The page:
Water Wars and Impact in the Middle East

By THO Team Member, Sean Russell

            Geopolitics will forever be changed as the most vital resource to life becomes a cause for war. In an oil rich Middle East, Turkey has the one resource which one day will be more valuable than oil: water. 

          Climate change and the depletion of underground aquifers across the globe is soon to drive up the price of water. Situated directly atop the Euphrates-Tigris river basin, the Republic of Turkey flaunts an impressive array of rivers and thus a massive source of power production and political leverage.

          Turkey is a prime U.S. linchpin. Turkey’s strategic value does not get much attention but is crucial to the future of the Middle East. Turkey’s strongest power over the Middle East is not their military nor political influence, but rather their water. Within the next decade or two, water scarcity will become a paramount issue for countries across the world, let alone the Middle East. Turkey’s geography is its greatest resource. Along with various other internal waterways, the Tigris and Euphrates are the lifeline to Iraq, Syria, and the remainder of the Levant. Scholar Patrick MacQuarrie outlines the extent of Turkey’s water contribution, with nearly 99% of all water in the Euphrates originating from Turkey,  and 65% of all water flowing into the Tigris.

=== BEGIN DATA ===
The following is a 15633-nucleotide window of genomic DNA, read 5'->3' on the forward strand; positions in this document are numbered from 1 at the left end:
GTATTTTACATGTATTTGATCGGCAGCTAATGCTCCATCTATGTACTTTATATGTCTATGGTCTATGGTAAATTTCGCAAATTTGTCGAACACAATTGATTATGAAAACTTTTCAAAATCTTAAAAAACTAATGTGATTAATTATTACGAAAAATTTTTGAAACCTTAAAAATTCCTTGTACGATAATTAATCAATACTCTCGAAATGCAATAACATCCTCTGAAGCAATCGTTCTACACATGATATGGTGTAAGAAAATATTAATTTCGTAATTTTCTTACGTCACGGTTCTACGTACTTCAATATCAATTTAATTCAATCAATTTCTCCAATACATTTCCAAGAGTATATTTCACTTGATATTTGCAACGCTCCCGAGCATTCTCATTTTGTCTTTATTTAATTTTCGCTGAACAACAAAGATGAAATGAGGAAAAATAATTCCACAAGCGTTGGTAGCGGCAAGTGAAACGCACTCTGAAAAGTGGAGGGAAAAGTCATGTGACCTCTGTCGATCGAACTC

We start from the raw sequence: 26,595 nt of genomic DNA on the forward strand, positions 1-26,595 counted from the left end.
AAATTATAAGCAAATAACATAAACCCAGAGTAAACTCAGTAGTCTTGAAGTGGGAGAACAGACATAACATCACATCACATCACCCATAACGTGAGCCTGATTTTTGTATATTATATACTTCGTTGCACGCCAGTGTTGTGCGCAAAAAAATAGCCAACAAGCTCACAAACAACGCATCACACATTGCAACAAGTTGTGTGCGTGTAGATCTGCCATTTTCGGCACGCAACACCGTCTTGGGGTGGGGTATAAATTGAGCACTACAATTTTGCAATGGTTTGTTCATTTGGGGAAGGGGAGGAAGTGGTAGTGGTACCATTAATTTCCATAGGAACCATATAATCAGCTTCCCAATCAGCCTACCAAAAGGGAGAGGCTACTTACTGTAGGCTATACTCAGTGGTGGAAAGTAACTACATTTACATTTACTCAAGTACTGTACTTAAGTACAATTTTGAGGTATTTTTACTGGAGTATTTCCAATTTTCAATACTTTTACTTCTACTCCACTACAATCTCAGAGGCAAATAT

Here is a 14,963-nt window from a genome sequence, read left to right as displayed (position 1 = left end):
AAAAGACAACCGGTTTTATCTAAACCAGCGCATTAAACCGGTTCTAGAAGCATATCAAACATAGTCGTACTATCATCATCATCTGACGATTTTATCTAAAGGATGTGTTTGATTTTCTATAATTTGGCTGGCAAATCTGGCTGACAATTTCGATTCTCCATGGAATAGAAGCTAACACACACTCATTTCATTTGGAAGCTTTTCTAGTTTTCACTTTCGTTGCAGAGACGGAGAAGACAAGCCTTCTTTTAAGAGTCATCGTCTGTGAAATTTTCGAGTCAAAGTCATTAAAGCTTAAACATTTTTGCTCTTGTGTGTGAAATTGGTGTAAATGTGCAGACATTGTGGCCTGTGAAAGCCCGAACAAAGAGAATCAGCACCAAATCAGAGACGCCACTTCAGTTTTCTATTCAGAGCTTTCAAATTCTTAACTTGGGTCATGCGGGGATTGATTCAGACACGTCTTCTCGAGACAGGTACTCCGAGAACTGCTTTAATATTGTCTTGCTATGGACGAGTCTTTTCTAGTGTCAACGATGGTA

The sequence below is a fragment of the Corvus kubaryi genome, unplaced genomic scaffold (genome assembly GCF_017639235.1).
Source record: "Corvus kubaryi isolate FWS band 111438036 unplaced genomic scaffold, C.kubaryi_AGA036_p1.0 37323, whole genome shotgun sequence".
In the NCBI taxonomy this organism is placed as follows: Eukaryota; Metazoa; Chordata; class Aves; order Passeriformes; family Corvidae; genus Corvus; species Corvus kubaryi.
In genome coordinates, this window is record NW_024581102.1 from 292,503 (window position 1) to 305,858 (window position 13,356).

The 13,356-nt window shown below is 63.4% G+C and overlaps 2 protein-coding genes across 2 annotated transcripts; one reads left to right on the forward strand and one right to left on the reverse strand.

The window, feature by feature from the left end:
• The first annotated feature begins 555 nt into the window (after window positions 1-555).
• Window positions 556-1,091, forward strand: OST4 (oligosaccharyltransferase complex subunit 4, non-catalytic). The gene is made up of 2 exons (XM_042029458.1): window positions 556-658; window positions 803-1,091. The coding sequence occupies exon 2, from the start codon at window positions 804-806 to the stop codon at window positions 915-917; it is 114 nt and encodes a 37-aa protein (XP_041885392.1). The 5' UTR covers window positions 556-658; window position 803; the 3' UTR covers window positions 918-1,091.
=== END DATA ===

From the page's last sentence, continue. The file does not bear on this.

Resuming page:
Empowered by 21st century engineering, Turkey is capable of constructing vast arrays of hydroelectric dams. Turkey’s profile presented by the International Hydropower Association  states that Turkey is close to tapping 50 percent of its hydro-power, with another 15 percent on the way. Leaving Turkey with potential for more, with a goal of 30% energy generation to be renewable by 2030

          These dams fuel Turkey’s domestic energy production; they also give the government the option to shut the water off to the rest of the Middle East if it should ever need to do so. As a landlord leveraging their position, Turkey controls the raw lifeline of the Middle East, and can simply turn off their residents' utilities, thus redefining deterrence. 

          Now more than ever, Turkey is a vital U.S. and NATO ally. The U.S. has had a tumultuous few decades fighting wars in the Middle East. Now, the U.S has uneasy footing; does the U.S. forge ahead and continue their Middle Eastern interests, or find a way out of a seemingly endless military presence? If so, Turkey will play a crucial role.

          The indispensable role of water is nothing new in the Middle East. Dr. Jongerden and the Middle East Policy Council reference a NATO war game, in 2010 strategists imagined Syria and Iraq executing a joint invasion of Turkey. This invasion plan figured a three-year drought in Iraq and Syria, partly attributed to Turkey’s water policies. This hypothetical scenario is plausible, but with the current state of both Iraq and Syria less so. Syrian and Iraqi influence and political legitimacy is at an all time low; Turkey would have little to no friction in constructing the many hydroelectric dams it has planned on the Tigris and Euphrates. 

          With Turkey’s increasing leverage and influence over both Iraq and Syria, it would be short-sighted for the U.S. to overlook Turkey as a more active ally in addressing both ISIS and the Syrian civil war. It’s in America’s best interest to strengthen the relationship it has with Turkey, especially as Turkey capitalizes on its water advantage. The likely-hood water will be a central cause of conflict in the near future is great, hence the now popular name “Water Wars”. However, Turkey may also be in a position to minimize military conflict through political pressure and water politics. Ideally, Turkey may be the key in bringing peace to Syria and Iraq. 

Work Cited

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